As indicated by Beef Central’s example, substitutes for whole cottonseed (24pc protein, 23pc fat, 51.6pc NDF) include vegetable oil (99.9pc fat), hay (68pc NDF) or stubble (78pc NDF) and protein meal (35-45pc protein).

However replacement of one nutrient with another did not account for operational costs such as additional inventory control, shrink & storage considerations, processing requirements, ration density and mixer capacity.

“Options are basically dependent on location,” Dr Lawrence said.

“Access to by-products from food manufacturing is certainly a big advantage as they are prime sources of energy (starch, fat). However, consistency of supply can be variable, meaning lot operators may need to develop greater expertise in substitutions.”

“Certainly, feedlots closer to ports have definite freight advantages in such products, particularly with vegetable oil,” Dr Lawrence said.

Impact on feeding performance

As indicated in Beef Central’s example, a cheaper ration may not produce a lower cost of gain if energy has been decreased, however.

“Cattle eat to a dry matter and energy basis. If energy density is decreased, cattle will eat more for the same or lower gain (lower energy rations are less efficient, increase operation cost and manure production).”

The key question was the net impact, in feeding a cheaper ration which delivers a lesser feeding performance.

“Again it relates to who owns the cattle and what the feedlot’s objectives are. A feedlot which owns the cattle should be feeding the highest energy density possible, irrespective (to a point) of the ration cost,” Dr Lawrence said.

“High energy rations drive cost of gain down and provide direct operational savings, including reduced fuel use, lower machinery operating hours, and reduced manure/pen maintenance. Feed delivery and manure management are the two largest daily operating costs of a feedlot. A high energy ration decreases both.”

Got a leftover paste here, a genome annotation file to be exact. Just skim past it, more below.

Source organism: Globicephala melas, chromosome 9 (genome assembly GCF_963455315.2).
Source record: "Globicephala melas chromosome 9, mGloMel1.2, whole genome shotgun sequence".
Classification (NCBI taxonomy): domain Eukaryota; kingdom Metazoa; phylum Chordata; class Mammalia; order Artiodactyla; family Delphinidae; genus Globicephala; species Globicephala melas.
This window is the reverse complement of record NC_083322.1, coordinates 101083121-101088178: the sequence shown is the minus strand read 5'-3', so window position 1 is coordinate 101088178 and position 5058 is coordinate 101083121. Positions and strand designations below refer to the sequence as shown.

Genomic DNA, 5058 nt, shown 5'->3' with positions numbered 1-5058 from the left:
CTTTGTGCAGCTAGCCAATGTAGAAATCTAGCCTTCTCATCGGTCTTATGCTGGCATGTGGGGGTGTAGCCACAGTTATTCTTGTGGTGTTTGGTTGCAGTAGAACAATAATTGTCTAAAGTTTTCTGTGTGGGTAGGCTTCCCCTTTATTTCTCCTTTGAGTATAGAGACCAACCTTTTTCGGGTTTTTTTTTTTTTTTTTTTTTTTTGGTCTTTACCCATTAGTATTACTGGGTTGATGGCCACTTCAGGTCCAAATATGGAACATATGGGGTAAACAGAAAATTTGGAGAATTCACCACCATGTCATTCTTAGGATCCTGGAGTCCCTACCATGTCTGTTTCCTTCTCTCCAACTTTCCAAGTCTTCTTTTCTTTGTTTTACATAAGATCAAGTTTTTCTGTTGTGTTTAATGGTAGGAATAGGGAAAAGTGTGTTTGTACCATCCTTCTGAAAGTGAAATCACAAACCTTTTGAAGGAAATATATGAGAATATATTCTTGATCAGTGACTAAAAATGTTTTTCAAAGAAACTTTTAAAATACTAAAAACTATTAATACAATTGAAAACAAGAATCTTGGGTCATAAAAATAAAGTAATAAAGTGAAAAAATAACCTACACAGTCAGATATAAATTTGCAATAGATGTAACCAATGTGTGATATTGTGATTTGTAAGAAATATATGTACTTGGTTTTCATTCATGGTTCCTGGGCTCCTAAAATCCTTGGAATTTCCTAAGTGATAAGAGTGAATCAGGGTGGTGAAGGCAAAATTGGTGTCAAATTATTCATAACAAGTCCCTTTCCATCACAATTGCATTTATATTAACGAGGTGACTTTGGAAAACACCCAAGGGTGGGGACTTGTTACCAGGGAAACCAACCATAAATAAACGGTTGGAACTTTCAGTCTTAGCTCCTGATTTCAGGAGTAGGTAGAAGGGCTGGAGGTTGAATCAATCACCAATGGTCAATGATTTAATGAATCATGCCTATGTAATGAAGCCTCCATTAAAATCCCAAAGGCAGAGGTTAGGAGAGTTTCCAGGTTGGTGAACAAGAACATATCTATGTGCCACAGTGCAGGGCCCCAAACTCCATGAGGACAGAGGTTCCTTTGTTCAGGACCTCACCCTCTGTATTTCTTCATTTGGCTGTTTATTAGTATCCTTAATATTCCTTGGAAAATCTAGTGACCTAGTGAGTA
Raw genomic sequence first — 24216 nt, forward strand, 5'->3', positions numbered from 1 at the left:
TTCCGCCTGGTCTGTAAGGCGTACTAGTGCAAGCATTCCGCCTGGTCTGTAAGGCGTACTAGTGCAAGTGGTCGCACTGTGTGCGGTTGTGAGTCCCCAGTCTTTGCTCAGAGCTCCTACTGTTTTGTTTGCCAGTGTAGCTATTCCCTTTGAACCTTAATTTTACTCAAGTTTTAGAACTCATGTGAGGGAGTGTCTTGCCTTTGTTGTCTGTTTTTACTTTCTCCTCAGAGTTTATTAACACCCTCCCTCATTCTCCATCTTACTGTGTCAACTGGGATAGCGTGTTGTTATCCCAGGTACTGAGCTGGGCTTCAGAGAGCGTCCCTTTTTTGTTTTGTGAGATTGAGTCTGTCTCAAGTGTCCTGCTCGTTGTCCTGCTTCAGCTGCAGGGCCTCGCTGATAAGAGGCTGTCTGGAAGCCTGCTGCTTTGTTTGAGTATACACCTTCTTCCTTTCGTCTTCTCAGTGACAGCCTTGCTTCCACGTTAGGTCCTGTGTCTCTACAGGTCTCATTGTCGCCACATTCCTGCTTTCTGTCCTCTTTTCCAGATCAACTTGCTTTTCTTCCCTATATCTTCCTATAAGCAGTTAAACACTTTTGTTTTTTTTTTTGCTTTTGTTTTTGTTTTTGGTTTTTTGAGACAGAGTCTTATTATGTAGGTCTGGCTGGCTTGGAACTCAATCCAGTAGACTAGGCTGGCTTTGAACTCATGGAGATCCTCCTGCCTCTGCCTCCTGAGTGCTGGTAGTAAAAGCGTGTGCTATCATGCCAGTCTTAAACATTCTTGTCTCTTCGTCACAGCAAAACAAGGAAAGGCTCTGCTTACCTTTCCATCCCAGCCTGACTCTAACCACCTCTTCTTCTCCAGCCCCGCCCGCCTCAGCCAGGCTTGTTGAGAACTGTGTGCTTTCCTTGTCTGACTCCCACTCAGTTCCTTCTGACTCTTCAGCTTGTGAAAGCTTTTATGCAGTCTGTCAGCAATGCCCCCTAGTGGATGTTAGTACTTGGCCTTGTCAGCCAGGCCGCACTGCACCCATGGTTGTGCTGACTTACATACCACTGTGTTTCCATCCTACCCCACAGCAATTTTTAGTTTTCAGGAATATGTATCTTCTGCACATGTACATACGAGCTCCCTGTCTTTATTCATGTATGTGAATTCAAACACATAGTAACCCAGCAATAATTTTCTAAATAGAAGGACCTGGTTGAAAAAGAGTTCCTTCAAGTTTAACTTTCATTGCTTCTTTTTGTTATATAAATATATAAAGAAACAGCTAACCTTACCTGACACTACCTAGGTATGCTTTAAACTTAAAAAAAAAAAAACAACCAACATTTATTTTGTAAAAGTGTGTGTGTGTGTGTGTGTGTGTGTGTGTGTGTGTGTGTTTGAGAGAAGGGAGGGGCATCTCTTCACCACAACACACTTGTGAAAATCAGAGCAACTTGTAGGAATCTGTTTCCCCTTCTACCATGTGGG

In contrast, a feedlot that is custom feeding generates profit by selling feed.

“Yes, performance is still important (promoting the feedlot’s reputation as an attractive custom-feeder), but making the ration cost appear attractive is an excellent way of filling pen space,” Dr Lawrence said.

Dr Lawrence said in some respects, whole cottonseed had been a saviour for the Queensland lotfeeding industry. The only way feedlots could get away with feeding dry-rolled sorghum was because of whole cottonseed, he suggested.

“However, $650/t appeared to restrict enthusiastic purchases,” he said.

With gins spread across the cotton irrigation areas in Queensland and NSW, there was a nice footprint ‘overlap’ of where Eastern Australia’s major lotfeeding operations took place.

As a by-product of the cotton industry, cottonseed was generally readily available. Typically, large parcels are available at ginning time and the trading network for whole cottonseed is extensive. Buyers often purchase for a year and request delivery on a spread over the 12 months.

Viable transport distance is an issue, but lotfeeders suggest it generally remains attractive if cottonseed can be landed for within twice the cost of wheat. Having a high dry matter around 92pc is an advantage in transport, and during the drought it was finding its way into far western areas of Queensland as a paddock drought supplement.

“The Australian feedlot industry’s widespread and rapid adoption of cottonseed highlights the flexibility and adaptability of the local feedlot industry,” Dr Lawrence said.

“Our US counterparts would die of shock if they knew how often our rations are changed, due to seasonal circumstances, crop and food manufacturing by-product access and other factors.”